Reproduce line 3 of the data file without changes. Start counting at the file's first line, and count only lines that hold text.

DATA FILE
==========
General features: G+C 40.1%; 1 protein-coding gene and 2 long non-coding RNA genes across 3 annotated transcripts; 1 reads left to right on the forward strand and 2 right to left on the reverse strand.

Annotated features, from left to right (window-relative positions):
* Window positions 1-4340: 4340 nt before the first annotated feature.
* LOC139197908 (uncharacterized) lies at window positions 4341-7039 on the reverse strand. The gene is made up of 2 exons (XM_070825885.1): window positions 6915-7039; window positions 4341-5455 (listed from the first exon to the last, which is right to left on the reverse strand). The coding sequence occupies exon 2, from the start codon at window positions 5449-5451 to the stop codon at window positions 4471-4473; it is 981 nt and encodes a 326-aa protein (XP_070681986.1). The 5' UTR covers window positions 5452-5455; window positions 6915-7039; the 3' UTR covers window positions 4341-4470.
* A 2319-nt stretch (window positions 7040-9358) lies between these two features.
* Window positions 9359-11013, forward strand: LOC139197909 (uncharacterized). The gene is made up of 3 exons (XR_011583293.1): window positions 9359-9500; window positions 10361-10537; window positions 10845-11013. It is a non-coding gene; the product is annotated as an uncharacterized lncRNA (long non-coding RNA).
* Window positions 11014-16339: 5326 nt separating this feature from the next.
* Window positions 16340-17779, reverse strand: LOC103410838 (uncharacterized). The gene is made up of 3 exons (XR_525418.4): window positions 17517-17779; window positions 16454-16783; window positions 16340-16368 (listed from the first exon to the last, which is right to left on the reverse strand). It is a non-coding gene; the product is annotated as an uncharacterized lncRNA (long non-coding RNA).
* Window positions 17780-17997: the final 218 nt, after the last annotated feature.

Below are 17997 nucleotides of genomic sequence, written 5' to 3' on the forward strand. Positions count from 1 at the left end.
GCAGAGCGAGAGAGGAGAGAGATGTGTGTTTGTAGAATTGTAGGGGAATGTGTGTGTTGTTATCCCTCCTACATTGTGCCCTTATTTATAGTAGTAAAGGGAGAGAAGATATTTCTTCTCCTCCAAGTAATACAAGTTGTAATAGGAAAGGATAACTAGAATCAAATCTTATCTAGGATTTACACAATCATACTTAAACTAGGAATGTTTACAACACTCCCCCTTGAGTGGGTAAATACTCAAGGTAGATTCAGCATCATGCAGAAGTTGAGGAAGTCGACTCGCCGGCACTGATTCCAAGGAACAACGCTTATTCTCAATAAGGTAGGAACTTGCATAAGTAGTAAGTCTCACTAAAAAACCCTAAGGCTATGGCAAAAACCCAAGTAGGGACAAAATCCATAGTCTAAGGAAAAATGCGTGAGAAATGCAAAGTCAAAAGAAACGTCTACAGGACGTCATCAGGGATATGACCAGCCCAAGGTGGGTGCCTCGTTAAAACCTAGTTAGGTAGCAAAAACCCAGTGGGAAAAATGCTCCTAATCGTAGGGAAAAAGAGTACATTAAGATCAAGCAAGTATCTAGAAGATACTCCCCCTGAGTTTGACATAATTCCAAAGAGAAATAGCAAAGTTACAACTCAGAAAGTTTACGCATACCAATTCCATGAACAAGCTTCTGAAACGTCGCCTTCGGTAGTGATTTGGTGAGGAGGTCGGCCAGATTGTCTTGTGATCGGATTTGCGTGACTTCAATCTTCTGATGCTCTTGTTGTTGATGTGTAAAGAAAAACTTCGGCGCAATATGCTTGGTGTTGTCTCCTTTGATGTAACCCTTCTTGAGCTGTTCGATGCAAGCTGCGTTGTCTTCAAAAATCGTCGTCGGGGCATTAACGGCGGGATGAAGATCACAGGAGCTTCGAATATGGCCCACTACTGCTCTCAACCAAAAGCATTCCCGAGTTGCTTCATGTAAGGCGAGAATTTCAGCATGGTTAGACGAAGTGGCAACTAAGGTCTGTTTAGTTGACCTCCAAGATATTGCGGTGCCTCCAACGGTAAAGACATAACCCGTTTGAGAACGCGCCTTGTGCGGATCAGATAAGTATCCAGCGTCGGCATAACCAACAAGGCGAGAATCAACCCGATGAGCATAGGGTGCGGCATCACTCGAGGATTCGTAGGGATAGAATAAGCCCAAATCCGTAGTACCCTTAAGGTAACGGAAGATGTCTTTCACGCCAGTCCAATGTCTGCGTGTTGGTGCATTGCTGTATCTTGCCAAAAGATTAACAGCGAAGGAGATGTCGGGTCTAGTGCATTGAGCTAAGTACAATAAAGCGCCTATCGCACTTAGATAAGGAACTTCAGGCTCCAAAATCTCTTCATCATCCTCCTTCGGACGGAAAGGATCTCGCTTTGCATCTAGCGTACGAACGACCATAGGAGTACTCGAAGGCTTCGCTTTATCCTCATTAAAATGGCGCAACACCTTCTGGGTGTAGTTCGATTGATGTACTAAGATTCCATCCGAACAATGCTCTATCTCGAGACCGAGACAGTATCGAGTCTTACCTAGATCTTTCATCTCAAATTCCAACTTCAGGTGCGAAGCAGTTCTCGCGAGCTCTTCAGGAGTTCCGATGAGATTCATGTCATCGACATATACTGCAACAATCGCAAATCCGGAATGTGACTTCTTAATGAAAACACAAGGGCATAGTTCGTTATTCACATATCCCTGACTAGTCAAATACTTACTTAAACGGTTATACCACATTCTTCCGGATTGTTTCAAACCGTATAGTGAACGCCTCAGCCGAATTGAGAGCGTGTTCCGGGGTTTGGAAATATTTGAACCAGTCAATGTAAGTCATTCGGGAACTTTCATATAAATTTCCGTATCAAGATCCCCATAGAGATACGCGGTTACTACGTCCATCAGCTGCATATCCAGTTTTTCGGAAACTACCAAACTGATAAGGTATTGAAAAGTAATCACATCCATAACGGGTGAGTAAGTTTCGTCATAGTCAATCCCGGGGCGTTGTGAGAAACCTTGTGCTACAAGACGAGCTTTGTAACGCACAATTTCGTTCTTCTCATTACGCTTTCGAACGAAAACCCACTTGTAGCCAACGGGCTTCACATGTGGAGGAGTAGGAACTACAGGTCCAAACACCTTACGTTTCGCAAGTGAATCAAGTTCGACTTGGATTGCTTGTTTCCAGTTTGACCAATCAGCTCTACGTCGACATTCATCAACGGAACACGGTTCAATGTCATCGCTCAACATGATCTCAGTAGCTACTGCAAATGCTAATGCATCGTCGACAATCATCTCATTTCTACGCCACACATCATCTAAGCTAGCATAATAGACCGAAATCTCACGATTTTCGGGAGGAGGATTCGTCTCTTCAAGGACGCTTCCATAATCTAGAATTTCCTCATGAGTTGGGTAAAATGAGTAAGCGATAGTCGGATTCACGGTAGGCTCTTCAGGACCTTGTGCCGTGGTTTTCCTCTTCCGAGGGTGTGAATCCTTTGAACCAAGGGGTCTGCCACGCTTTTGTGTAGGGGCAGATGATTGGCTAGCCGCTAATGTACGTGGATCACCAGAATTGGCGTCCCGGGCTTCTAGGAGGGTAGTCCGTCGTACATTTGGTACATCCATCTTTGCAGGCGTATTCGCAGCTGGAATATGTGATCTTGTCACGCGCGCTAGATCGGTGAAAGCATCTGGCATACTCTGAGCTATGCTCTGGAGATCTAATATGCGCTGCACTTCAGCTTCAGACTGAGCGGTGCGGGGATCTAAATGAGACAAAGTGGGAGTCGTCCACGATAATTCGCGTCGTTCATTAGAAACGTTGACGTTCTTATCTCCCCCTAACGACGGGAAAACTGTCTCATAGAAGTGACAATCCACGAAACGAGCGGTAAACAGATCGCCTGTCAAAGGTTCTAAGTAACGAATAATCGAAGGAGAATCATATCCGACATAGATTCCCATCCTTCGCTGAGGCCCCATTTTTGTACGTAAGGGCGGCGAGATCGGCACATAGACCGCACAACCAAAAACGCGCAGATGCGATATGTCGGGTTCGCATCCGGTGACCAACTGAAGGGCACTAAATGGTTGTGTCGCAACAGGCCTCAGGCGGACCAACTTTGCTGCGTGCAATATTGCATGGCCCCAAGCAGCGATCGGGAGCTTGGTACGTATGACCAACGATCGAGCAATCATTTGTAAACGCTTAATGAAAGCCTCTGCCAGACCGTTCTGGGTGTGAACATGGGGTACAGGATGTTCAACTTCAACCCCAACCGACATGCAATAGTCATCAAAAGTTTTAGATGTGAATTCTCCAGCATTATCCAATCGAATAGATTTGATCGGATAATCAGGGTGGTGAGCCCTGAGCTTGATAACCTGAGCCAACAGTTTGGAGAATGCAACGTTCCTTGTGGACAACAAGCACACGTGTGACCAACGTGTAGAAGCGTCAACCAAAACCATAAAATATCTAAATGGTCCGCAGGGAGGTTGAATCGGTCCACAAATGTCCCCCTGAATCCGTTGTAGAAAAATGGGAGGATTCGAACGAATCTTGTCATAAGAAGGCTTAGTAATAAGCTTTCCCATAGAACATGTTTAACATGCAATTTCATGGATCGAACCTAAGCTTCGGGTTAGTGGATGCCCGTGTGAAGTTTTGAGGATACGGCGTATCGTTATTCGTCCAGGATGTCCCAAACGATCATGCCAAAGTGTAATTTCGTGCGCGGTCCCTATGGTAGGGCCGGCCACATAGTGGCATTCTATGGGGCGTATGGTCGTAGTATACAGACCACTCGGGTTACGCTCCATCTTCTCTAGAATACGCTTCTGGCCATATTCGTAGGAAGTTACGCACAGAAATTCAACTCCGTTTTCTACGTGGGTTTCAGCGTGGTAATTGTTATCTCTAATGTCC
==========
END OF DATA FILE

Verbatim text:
* Window positions 1-4340: 4340 nt before the first annotated feature.